Photo/Illutration An early image of the Takanawa Embankment in central Tokyo (Provided by the Railway Museum)

Ruins of an offshore embankment constructed about 150 years ago in central Tokyo for the nation’s first rail service are expected to shortly receive central government listing as a historic site. 

The Council for Cultural Affairs, an advisory panel to the education minister, issued a recommendation Aug. 23 that the Takanawa Embankment in Minato Ward be added to the current national historical site of the old Shinbashi Station in the same ward due to its historical significance.

The recommendation came only four months after the education minister consulted the council over the matter, highlighting calls to swiftly preserve remnants of Japan's early efforts at modernization following centuries of feudal rule.

It usually takes several years for a cultural property unearthed to be designated as a national historical site after a decision for preservation is made, according to the Agency for Cultural Affairs.

In an unusual move, a council subcommittee in March called for preservation, even before the education minister consulted the council over the issue.

“(The Takanawa Embankment) will be worthy as a central government designated historical site,” the subcommittee said in a statement.

Stone walls for the embankment were unearthed in an area that East Japan Railway Co. (JR East) marked for redevelopment.

The embankment originally ran for 2.7 kilometers above shallow waters in a coastal area.

Japan’s first railway service started in 1872, linking Tokyo’s Shinbashi district with the port city of Yokohama.

The embankment was built between present-day JR Tamachi and Shinagawa stations in the capital. 

Some parts of the stone walls were unearthed during work to upgrade JR Shinagawa Station's facilities in 2019.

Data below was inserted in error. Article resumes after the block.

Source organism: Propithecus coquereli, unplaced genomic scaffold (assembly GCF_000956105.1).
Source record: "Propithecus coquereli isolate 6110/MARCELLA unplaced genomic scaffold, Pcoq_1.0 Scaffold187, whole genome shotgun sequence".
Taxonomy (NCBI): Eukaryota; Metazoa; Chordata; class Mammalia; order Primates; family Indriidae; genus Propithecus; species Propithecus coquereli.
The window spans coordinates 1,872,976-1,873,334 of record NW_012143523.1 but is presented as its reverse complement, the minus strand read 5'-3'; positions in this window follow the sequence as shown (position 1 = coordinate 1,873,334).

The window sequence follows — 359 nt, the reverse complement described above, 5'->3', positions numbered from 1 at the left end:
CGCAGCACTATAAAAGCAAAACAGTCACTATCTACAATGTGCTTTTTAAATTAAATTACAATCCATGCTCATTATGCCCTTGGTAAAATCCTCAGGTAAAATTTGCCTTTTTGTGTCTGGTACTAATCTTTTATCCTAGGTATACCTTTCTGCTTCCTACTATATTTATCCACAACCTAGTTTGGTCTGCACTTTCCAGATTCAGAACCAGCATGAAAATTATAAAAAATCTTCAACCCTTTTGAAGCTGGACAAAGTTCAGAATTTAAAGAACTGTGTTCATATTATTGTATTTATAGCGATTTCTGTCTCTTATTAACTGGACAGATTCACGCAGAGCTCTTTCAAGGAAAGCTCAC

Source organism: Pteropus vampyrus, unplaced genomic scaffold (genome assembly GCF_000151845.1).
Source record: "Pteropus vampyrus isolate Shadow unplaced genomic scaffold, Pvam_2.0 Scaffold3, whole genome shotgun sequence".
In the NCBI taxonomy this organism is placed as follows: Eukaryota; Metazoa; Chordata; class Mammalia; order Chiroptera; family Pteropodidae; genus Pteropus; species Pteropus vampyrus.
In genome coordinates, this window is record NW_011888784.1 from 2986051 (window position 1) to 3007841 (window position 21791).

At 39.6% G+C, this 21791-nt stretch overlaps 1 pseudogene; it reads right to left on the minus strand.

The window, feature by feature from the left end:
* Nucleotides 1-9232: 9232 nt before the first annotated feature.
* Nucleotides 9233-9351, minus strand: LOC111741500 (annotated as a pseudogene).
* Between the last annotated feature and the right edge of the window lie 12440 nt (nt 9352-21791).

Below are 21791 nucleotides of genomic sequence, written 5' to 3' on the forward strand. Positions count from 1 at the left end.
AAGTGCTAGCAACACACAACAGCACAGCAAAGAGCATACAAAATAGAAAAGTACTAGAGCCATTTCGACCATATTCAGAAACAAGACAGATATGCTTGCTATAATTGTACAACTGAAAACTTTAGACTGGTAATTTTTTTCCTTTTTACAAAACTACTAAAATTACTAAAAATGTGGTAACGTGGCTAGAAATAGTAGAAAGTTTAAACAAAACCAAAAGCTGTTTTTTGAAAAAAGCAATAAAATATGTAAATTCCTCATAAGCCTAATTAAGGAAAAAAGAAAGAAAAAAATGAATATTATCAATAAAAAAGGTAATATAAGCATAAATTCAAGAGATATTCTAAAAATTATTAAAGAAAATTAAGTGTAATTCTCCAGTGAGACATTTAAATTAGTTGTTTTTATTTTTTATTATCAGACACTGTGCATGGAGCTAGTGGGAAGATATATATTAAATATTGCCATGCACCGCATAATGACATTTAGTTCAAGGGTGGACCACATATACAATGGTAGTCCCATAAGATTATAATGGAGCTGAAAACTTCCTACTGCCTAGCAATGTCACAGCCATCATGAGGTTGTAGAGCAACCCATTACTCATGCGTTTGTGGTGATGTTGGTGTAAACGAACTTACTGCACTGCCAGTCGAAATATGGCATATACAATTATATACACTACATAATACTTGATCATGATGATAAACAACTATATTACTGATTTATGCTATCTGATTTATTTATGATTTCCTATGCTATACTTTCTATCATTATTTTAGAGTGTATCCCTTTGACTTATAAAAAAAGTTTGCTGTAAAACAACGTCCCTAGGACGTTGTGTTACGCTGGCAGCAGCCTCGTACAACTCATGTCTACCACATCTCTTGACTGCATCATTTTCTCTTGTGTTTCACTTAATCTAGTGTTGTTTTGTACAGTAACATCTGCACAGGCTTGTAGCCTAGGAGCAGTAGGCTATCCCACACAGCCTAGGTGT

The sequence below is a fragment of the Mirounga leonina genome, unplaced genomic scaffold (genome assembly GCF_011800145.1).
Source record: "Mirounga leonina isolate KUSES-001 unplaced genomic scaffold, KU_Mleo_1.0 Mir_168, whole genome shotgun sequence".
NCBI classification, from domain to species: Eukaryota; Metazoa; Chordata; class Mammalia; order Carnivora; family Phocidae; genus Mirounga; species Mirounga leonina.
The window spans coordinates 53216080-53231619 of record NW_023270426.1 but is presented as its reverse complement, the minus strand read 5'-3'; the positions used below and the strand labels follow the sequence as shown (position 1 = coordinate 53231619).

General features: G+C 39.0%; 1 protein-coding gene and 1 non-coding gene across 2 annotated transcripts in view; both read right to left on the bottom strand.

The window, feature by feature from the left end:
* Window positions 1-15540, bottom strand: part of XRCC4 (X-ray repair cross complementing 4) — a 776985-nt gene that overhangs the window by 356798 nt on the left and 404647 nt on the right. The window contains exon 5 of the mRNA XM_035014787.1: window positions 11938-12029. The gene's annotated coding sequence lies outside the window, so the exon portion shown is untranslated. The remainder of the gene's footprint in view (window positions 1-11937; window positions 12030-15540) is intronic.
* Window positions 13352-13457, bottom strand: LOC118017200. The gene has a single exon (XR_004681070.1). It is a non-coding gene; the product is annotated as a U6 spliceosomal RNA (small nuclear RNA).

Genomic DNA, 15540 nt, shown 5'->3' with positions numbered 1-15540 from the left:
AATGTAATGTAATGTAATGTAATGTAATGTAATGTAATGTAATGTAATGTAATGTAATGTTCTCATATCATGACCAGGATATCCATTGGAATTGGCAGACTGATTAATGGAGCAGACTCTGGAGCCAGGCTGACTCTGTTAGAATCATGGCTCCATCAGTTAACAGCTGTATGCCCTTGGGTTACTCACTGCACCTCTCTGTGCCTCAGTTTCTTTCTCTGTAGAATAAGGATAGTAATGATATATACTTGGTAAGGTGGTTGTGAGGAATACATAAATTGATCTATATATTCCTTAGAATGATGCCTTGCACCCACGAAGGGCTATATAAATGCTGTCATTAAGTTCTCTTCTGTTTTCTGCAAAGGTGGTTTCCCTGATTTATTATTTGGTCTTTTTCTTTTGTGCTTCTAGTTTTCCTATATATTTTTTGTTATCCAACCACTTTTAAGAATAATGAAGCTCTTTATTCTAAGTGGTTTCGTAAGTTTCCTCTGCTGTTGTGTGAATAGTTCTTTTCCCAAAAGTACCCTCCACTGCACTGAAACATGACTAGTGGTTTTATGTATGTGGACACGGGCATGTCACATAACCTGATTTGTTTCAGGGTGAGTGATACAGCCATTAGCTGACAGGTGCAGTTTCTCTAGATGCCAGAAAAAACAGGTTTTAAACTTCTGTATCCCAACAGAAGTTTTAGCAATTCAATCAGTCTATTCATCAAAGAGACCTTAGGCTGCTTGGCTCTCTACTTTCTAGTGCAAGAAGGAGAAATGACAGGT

Other sections were excavated later to total about 800 meters.

In April, JR East announced it will retain only part of the remains where they were initially discovered.

For other sections, the company said they will be either moved to other locations or meticulous records kept of the sites.

The section that will receive the central government designation concerns the area that JR East plans to preserve at the discovery site.

It stretches 120 meters and includes a portion of the embankment built with arches to allow for fishing boats to pass under.

Archaeologists are in agreement that the ruins remain in a good state and offer an insight into the modernization of transport and history of civil engineering technology.

The embankment was constructed under the direction of a British engineer, using traditional Japanese techniques.

Mixing Japanese and Western techniques, the structure represents a fine example of Japan’s modernization drive during the early years of the Meiji Era (1868-1912), according to experts.

Akio Tanigawa, a professor of Japanese archaeology at Waseda University, noted that a railway running above water was “extremely rare in the world” in those days.

Tanigawa chaired an expert panel set up by JR East to study the Takanawa Embankment ruins to map out a preservation policy.

"Early designation as a national historical site will enable experts to spur public interest in the heritage of Japan’s modernization since the Meiji Era and recognize the importance of preserving them," he said. 

(This story was written by Momoko Jingu and Takashi Ogawa.)